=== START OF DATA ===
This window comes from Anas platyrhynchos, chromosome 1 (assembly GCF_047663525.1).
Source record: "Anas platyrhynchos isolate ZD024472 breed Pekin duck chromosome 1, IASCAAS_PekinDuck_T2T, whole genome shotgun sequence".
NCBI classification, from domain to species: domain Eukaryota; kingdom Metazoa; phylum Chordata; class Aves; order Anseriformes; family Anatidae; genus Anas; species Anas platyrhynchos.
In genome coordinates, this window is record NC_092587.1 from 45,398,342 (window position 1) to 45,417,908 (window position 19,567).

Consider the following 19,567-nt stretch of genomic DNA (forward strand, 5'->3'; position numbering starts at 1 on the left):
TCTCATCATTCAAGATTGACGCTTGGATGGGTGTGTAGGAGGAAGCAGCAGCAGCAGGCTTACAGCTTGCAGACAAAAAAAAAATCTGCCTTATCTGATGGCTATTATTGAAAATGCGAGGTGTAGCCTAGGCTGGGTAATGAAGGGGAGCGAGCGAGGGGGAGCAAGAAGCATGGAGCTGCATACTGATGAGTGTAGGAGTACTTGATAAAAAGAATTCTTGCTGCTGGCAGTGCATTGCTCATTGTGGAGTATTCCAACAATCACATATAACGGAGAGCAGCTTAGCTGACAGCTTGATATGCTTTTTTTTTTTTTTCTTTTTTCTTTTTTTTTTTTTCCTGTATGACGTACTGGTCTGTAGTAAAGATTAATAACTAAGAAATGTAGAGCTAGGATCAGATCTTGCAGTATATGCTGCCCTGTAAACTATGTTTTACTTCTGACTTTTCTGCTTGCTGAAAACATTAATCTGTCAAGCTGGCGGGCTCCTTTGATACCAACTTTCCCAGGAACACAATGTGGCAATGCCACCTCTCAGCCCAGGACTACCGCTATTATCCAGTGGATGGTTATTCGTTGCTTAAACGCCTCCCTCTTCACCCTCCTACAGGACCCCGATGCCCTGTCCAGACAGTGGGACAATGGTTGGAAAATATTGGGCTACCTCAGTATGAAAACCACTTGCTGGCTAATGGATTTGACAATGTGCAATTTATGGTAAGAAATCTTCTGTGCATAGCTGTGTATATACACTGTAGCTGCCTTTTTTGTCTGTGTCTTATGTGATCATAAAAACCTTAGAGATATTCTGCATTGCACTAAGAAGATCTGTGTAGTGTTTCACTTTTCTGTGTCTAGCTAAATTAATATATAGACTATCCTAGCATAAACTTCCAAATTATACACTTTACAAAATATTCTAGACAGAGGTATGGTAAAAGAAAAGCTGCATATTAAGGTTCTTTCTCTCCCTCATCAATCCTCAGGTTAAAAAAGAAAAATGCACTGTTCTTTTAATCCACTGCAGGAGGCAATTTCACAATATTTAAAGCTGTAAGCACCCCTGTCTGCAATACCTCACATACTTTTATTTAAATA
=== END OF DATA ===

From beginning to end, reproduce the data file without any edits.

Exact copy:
This window comes from Anas platyrhynchos, chromosome 1 (assembly GCF_047663525.1).
Source record: "Anas platyrhynchos isolate ZD024472 breed Pekin duck chromosome 1, IASCAAS_PekinDuck_T2T, whole genome shotgun sequence".
NCBI classification, from domain to species: domain Eukaryota; kingdom Metazoa; phylum Chordata; class Aves; order Anseriformes; family Anatidae; genus Anas; species Anas platyrhynchos.
In genome coordinates, this window is record NC_092587.1 from 45,398,342 (window position 1) to 45,417,908 (window position 19,567).

Consider the following 19,567-nt stretch of genomic DNA (forward strand, 5'->3'; position numbering starts at 1 on the left):
TCTCATCATTCAAGATTGACGCTTGGATGGGTGTGTAGGAGGAAGCAGCAGCAGCAGGCTTACAGCTTGCAGACAAAAAAAAAATCTGCCTTATCTGATGGCTATTATTGAAAATGCGAGGTGTAGCCTAGGCTGGGTAATGAAGGGGAGCGAGCGAGGGGGAGCAAGAAGCATGGAGCTGCATACTGATGAGTGTAGGAGTACTTGATAAAAAGAATTCTTGCTGCTGGCAGTGCATTGCTCATTGTGGAGTATTCCAACAATCACATATAACGGAGAGCAGCTTAGCTGACAGCTTGATATGCTTTTTTTTTTTTTTCTTTTTTCTTTTTTTTTTTTTCCTGTATGACGTACTGGTCTGTAGTAAAGATTAATAACTAAGAAATGTAGAGCTAGGATCAGATCTTGCAGTATATGCTGCCCTGTAAACTATGTTTTACTTCTGACTTTTCTGCTTGCTGAAAACATTAATCTGTCAAGCTGGCGGGCTCCTTTGATACCAACTTTCCCAGGAACACAATGTGGCAATGCCACCTCTCAGCCCAGGACTACCGCTATTATCCAGTGGATGGTTATTCGTTGCTTAAACGCCTCCCTCTTCACCCTCCTACAGGACCCCGATGCCCTGTCCAGACAGTGGGACAATGGTTGGAAAATATTGGGCTACCTCAGTATGAAAACCACTTGCTGGCTAATGGATTTGACAATGTGCAATTTATGGTAAGAAATCTTCTGTGCATAGCTGTGTATATACACTGTAGCTGCCTTTTTTGTCTGTGTCTTATGTGATCATAAAAACCTTAGAGATATTCTGCATTGCACTAAGAAGATCTGTGTAGTGTTTCACTTTTCTGTGTCTAGCTAAATTAATATATAGACTATCCTAGCATAAACTTCCAAATTATACACTTTACAAAATATTCTAGACAGAGGTATGGTAAAAGAAAAGCTGCATATTAAGGTTCTTTCTCTCCCTCATCAATCCTCAGGTTAAAAAAGAAAAATGCACTGTTCTTTTAATCCACTGCAGGAGGCAATTTCACAATATTTAAAGCTGTAAGCACCCCTGTCTGCAATACCTCACATACTTTTATTTAAATA